Social ecological models argue that health behaviors are an interplay of individual and environmental factors and have proposed multilevel frameworks [27]. Among them, community level factors in terms of delivery of community services, community physical environment and community capacity all play a role in affecting health outcomes [28]. In accordance with China’s vaccination policy, vaccination stations in each township in rural areas are responsible for vaccination services in their subordinate villages; the health center in each village does not provide vaccination services. As a result, rural parents must visit township hospitals regularly to receive vaccination services and must overcome the obstacles related to the time and transportation costs associated with traveling from remote villages to vaccination stations. In addition, the supply of some important non-NIP vaccines, that is, the accessibility of vaccination services, also becomes a key factor influencing vaccination intentions. As an interviewee said, “I wanted to get the 13-valent pneumococcal conjugate vaccine for my child, but there was no place to do it. Later, I went back to the vaccination station and asked again, and people there told me that I missed the vaccination time and that I would have to go all the way to Luoyang City to look for it.” (S05).

The vaccination station in each township not only provides vaccination services but is also responsible for vaccine-related health education. However, as several interviewees complained, “There are always a lot of people packed in such a tiny space, and doctors and nurses do not bother listening to you or answer your questions as there are many people waiting in line.” (e.g., S22, S07).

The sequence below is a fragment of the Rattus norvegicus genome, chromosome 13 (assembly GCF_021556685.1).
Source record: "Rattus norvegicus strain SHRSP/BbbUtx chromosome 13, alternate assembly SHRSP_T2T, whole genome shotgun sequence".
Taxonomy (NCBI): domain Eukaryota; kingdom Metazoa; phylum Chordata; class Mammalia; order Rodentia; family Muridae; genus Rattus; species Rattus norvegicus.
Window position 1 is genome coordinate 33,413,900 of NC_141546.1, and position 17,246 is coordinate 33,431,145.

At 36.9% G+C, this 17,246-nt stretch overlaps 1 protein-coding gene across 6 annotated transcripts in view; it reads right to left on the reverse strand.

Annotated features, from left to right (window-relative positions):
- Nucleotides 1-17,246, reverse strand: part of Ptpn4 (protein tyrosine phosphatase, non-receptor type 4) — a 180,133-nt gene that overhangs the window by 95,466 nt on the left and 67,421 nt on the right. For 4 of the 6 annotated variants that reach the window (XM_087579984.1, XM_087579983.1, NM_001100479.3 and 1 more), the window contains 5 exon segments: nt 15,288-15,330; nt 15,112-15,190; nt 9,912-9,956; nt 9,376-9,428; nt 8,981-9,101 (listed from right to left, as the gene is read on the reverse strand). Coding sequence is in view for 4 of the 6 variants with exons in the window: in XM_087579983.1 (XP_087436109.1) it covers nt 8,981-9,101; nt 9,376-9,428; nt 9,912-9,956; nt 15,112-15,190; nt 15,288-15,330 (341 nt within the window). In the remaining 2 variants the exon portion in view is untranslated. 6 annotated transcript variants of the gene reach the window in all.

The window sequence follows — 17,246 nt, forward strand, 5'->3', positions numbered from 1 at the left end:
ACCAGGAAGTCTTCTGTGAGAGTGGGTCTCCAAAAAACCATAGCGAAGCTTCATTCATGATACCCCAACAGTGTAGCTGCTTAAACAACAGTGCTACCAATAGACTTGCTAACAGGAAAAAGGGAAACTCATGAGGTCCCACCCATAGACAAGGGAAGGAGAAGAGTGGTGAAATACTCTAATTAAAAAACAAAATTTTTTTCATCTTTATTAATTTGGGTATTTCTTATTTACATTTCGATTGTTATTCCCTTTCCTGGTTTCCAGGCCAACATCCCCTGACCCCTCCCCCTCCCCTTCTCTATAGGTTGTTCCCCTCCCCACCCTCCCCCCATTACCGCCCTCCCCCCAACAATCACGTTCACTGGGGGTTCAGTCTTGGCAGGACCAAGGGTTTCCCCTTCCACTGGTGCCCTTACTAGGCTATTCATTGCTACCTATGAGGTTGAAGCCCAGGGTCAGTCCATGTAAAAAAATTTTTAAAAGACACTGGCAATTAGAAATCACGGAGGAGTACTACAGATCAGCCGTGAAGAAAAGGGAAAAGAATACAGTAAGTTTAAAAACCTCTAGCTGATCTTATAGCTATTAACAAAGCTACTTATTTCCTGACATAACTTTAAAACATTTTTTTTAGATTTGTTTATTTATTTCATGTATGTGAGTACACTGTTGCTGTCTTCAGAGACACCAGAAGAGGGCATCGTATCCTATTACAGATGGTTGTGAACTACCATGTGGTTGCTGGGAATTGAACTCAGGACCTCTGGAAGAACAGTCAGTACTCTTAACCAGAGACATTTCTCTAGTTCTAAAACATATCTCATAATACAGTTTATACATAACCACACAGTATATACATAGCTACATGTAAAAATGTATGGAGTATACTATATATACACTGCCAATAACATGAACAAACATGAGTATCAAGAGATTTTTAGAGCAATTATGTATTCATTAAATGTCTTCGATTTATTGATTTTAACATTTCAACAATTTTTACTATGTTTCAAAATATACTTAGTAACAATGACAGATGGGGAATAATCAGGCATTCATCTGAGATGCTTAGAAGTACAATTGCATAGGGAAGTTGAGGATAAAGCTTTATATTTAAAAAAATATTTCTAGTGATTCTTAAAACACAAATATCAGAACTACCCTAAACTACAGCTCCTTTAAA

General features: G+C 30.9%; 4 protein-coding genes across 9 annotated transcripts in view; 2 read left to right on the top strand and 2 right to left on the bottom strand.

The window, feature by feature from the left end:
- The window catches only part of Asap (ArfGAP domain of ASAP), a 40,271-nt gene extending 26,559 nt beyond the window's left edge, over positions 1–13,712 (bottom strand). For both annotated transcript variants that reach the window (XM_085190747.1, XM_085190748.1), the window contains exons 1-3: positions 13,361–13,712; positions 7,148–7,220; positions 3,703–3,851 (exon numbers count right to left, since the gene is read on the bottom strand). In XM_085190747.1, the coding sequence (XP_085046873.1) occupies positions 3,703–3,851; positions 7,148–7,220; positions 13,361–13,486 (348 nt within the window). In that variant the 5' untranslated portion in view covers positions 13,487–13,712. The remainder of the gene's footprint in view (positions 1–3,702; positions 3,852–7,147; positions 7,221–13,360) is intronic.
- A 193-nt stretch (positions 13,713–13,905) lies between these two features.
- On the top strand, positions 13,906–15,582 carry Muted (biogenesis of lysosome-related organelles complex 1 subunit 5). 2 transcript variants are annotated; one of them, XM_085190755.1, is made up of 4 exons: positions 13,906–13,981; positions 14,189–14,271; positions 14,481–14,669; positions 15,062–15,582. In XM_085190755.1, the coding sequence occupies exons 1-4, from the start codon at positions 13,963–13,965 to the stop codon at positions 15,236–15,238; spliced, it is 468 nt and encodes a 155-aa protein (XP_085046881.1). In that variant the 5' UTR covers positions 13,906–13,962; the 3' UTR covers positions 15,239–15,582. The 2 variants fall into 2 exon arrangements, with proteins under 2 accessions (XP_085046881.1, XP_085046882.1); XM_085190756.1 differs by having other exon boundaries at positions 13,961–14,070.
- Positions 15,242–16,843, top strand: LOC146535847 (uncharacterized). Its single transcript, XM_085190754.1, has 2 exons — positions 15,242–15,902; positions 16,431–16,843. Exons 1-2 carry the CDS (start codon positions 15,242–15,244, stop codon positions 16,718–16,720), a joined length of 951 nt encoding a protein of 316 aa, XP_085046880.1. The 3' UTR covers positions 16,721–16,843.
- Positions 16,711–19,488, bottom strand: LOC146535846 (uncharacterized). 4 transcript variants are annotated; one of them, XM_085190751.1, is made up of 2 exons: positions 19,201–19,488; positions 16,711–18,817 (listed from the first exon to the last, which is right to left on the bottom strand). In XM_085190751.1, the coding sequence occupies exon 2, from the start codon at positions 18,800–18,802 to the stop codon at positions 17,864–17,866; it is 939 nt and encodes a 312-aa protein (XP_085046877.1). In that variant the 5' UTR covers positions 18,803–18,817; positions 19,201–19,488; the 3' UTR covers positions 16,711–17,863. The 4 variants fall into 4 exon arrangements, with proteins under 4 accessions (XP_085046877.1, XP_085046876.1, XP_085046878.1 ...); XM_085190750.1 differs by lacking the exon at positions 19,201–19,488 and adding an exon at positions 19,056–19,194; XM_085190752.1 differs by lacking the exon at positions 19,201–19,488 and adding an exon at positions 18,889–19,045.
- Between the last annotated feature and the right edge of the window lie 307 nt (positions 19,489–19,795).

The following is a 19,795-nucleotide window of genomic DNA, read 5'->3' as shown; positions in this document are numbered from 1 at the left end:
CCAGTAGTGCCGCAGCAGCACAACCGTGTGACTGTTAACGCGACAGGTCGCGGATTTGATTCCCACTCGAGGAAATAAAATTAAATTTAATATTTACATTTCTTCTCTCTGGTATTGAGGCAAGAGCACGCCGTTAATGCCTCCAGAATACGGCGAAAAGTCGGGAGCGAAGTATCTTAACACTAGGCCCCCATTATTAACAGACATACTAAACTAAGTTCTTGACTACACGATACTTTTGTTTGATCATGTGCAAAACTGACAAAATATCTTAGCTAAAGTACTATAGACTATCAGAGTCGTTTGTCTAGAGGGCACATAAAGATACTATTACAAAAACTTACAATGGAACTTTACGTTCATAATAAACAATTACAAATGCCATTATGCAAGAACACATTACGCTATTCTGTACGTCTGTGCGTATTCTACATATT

Taking Duan Village as an example, the vaccination station in the township health center has a total area of 50 square meters, covering NIP and non-NIP vaccination services for all children in 31 subordinate administrative villages. In contrast to urban children who can receive vaccinations at epidemic prevention stations, maternal and child care centers, and various community clinics, rural children have very limited options for obtaining non-NIP vaccination services. In this regard, vaccination intention and behavior are bound to be hindered if a vaccine supply is not in place and vaccination experiences are not improved in township vaccination stations.

Vaccine policies highlight the value of vaccinations.

Previous studies have stressed the importance of public policy in health promotion interventions from the social ecological perspective [28]. The establishment of NIP in China in 1978 and other vaccine-related policies have greatly promoted people’s vaccination awareness and behavior. At the public policy level, no mutually exclusive relationship is evident between non-NIP vaccination choices and the NIP. However, based on the interview data, NIP vaccines may influence the choice of non-NIP vaccines by parents to some extent. For example, the diseases prevented by combined vaccines such as the Diphtheria Tetanus Pertussis vaccine (DTaP) and the 5-in-1 Vaccine (DTaP-IPV-Hib) are partially covered by the vaccines in the NIP, and parents may not want to spend money on the non-NIP combined vaccines. In addition, substitutes can be found in the corresponding NIP for vaccines such as the AC meningococcal vaccine for the prevention of meningitis, which influences the choice of non-NIP vaccines by rural parents to some extent. As one interviewee mentioned, “Free ones have already been out there as a substitute; so, I don't feel the need to spend money to get the shot.” (S18) Moreover, some parents argued that those vaccines not included in the NIP were considered not important by the state and hence unnecessary; therefore, they chose not to receive any non-NIP vaccines.